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Hawaii County salary commission member resigns

By Associated Press

LAST UPDATED: 03:27 a.m. HST, Aug 28, 2013

KAILUA-KONA, Hawaii >> A Hawaii County salary commission member is resigning to protest a requirement that members of boards and commissions file financial disclosures.

Gloria Wong told West Hawaii Today (http://bit.ly/15f679B) that she’d never before been required to disclose information about her income, stock ownership or other financials.

Wong has previously served on the Cost of Government Commission, the Appeals Board and several boards on Oahu.

Changing the requirement, which she said was created in 1978, could lead to more members of the public volunteering to serve, she said.

“You see a lot of vacancies on these boards,” Wong said. “Why do people not sit on these boards and commissions? Maybe that’s one of the questions that should be asked.”

Hawaii County currently has 35 active boards and commissions, creating a challenge for sufficient members. Several boards often cancel meetings for lack of a quorum, and Mayor Billy Kenoi finds himself recycling members from board to board to fill holes.

Kenoi points out that his administration has seated more than 220 people during his term.

“We’re very proud of the quality of people on these boards,” Kenoi said.

The challenge in filling boards lies more in the amount of time and work the boards consume than in people not wanting to fill out the form, Kenoi said. It’s fair to ask for financial disclosures to ensure openness and transparency, he said.

Ethics laws vary by county.

Honolulu doesn’t require members of boards and commissions to file financial disclosures.

Maui County requires members of boards and commissions having “significant discretionary or fiscal powers” to file. Like Hawaii County, Maui keeps those reports confidential.

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Ulalei wrote:
um, you disclose your financials so the public knows you're not being bribed. so you take cash bribes instead.
on August 27,2013 | 12:30PM
DanMollway wrote:
Ulalei, I know of one case where a financial disclosure form led to the establishment of a "bribe" in court, and the person accepting the money spent a good amount of time in prison. The "bribe", or money, was found by law enforcement authorities, but was not reported as "income" on a filer's financial disclosure form--rather suspicious. Along with further investigation, the financial disclosure form played a significant role in determining that the "bribe" was in fact a "bribe". Other illegal activity has been discovered with the use of financial disclosure statements. One takes one's chances in intentionally reporting inaccurate information on a disclosure form, especially if criminal activity is involved.
on August 27,2013 | 03:18PM
Ulalei wrote:
right, that's why I said what I said.
on August 27,2013 | 08:25PM
DanMollway wrote:
Ulalei, A bribe is not much good if it comes with a lengthy prison sentence. The point is that the financial disclosure statements help in discovering bribes as well--you make it sound as if one can take bribes with impunity. Once the issue of a potential bribe is raised, the financial disclosures can stand as evidence, usually wind up involving the IRS and Feds, create possible issues of mail or wire fraud, and land one in prison. One takes one's chances.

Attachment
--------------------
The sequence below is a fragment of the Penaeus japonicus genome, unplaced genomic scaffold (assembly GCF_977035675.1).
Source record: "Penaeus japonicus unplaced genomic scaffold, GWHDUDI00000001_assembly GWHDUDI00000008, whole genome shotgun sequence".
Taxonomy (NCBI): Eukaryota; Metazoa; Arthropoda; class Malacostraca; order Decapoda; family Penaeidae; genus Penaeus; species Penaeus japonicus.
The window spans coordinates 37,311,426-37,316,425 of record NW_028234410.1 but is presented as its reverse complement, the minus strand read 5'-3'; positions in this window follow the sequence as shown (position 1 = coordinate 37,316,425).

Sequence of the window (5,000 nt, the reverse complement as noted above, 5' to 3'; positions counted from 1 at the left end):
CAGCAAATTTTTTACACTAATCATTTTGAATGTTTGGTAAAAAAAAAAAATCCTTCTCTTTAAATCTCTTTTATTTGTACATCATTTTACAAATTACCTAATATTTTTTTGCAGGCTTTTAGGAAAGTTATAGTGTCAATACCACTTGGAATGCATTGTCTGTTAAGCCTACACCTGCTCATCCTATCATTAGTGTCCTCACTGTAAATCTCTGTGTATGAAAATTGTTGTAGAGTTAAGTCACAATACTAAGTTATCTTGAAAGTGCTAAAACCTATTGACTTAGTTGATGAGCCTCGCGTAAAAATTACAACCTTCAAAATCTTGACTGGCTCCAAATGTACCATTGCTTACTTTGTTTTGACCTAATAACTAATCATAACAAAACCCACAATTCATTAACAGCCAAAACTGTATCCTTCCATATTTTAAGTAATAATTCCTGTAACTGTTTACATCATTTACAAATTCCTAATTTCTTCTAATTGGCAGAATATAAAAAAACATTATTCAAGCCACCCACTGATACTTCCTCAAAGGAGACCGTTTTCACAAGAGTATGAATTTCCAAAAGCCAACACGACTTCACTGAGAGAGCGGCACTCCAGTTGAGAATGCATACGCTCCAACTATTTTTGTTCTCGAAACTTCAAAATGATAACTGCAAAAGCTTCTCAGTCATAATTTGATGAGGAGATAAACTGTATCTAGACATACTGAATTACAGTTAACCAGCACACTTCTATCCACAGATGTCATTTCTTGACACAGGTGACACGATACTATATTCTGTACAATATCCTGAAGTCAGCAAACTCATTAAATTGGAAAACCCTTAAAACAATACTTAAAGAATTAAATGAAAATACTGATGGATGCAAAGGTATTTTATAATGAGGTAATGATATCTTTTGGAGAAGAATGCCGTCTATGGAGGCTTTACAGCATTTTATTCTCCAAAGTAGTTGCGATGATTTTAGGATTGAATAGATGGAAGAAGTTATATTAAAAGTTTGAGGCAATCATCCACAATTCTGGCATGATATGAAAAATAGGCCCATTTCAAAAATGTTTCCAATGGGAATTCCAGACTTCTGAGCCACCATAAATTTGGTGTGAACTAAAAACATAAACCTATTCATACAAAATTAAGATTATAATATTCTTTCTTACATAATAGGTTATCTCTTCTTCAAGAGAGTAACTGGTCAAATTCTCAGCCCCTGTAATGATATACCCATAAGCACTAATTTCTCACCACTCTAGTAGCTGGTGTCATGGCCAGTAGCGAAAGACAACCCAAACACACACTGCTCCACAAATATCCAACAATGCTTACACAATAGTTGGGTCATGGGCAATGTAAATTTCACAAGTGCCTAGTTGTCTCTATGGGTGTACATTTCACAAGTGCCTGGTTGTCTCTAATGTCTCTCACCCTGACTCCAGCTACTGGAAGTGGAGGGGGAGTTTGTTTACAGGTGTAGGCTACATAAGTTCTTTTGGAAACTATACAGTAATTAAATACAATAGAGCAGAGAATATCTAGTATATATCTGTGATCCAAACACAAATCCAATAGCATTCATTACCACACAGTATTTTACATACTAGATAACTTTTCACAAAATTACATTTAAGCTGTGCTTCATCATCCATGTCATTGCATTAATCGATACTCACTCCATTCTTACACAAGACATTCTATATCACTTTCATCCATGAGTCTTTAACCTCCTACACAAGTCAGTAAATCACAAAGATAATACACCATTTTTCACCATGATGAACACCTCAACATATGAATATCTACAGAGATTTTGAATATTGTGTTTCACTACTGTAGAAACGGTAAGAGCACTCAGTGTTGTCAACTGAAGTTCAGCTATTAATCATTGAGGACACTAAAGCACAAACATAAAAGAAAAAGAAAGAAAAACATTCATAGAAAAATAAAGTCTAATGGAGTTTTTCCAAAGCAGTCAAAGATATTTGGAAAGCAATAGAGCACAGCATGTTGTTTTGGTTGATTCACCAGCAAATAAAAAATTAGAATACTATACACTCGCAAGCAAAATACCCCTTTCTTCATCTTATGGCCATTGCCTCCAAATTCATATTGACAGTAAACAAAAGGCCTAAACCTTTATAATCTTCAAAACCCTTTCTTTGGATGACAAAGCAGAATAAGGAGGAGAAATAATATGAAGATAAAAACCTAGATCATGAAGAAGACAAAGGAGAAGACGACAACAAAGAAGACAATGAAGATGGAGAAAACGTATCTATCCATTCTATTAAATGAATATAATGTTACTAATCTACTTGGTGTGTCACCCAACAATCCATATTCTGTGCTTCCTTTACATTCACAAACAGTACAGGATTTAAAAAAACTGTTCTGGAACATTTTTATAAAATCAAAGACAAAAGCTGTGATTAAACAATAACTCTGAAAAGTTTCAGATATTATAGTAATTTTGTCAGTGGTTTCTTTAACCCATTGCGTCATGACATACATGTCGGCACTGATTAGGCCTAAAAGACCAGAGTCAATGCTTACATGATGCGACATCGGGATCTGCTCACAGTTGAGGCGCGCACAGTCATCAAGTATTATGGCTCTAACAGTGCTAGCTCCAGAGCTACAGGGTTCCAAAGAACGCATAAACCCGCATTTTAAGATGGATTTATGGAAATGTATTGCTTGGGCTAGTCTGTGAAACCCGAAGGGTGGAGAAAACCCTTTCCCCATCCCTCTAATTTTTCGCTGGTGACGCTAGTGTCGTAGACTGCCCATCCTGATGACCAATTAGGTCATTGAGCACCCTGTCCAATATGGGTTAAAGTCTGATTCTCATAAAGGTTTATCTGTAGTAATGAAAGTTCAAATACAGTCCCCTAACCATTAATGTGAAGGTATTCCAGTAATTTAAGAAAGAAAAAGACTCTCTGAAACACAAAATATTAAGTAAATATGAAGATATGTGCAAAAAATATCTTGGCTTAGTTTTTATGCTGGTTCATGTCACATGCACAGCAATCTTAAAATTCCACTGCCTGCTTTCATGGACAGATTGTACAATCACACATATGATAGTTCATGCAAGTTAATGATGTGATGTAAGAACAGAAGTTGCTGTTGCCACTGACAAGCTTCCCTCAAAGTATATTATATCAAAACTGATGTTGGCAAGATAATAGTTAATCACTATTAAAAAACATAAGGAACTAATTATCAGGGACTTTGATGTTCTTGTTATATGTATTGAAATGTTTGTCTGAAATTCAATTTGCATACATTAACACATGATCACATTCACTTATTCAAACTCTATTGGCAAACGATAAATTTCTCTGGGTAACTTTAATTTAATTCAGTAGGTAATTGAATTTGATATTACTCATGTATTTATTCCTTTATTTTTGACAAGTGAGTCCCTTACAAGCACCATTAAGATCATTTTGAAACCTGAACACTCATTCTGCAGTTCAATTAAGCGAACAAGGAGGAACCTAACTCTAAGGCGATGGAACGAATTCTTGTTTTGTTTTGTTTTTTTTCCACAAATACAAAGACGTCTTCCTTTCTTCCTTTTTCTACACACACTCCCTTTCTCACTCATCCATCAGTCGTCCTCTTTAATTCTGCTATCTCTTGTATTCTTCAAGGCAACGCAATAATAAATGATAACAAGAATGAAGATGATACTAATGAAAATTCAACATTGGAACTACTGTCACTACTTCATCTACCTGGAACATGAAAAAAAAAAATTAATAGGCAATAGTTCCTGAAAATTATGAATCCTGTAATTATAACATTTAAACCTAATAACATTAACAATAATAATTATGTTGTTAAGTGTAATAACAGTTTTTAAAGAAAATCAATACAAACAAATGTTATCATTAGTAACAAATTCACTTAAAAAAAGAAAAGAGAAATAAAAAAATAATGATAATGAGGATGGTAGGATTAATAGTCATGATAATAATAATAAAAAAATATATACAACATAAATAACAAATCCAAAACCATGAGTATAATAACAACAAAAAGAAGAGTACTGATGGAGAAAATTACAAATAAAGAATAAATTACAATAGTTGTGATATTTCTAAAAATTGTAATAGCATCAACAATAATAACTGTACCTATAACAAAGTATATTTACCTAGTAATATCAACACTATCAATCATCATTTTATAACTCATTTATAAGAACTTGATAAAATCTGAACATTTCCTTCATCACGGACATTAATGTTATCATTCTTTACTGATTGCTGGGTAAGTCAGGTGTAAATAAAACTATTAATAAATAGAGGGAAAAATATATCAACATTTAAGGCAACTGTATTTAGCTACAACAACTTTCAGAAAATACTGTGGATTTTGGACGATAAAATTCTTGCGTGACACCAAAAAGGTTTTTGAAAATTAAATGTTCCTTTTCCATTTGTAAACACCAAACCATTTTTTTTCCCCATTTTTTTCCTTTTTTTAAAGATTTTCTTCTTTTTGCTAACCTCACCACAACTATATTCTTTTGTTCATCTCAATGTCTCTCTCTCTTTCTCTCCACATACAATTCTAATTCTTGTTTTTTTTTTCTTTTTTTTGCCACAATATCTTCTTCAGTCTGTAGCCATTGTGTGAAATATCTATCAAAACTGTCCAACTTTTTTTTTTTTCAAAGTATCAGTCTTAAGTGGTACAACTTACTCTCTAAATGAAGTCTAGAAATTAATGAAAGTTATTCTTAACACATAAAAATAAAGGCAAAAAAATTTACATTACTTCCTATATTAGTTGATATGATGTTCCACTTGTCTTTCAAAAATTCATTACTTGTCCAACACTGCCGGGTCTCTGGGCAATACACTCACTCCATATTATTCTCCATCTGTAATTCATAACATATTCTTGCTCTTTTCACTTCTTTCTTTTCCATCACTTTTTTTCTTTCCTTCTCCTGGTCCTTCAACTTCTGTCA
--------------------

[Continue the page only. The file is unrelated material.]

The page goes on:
on August 28,2013 | 02:55PM
DanMollway wrote:
The requirement for members of boards and commissions of our four counties, and those of state government, to file financial disclosure statements is set forth in Article XIV of the Constitution of the State of Hawaii (Article XIV was revised in 1978). Article XIV mandates that any board or commission member "having significant discretionary or fiscal powers as provided by law" to at least file a confidential financial disclosure. Article XIV also provides for a minimum of what must be on a financial disclosure form. The ethics commissions of the four counties and that of the state government are required by Article XIV to enforce Article XIV, and should be doing so. The requirements of Article XIV, as part of the State Constitution, trump state and county statutes, etc., passed by legislative bodies. If one believes that the requirements of Article XIV go too far, then it seems that the proper remedy is to take steps to amend the constitutional provision or challenge it in court. If memory serves me correctly, a court challenge was made a couple of decades ago by a Maui county board member or employee, and Article XIV was upheld. It is the chief responsibility of the four county ethics commissions and the state ethics commission to ensure that Article XIV is being complied with. If this is not happening, then watchdog groups such as Common Cause, the media, and interested others should take action to ensure that the basic laws of our State are being complied with. Financial disclosure forms are meant to further good government. While confidential forms are not available to the public, the various ethics commissions can use them to spot conflicts or other problems. Further, these forms can be and have been subpoenaed by by other law enforcement entities where relevant, and thus assist in the enforcement of the criminal laws of our State.
on August 27,2013 | 02:56PM
peanutgallery wrote:
You sit on the board because of those FAT envelopes.
on August 28,2013 | 04:24AM
Mike174 wrote:
Public office=disclosure. quit. There are plenty who would take that position.
on August 28,2013 | 06:45AM
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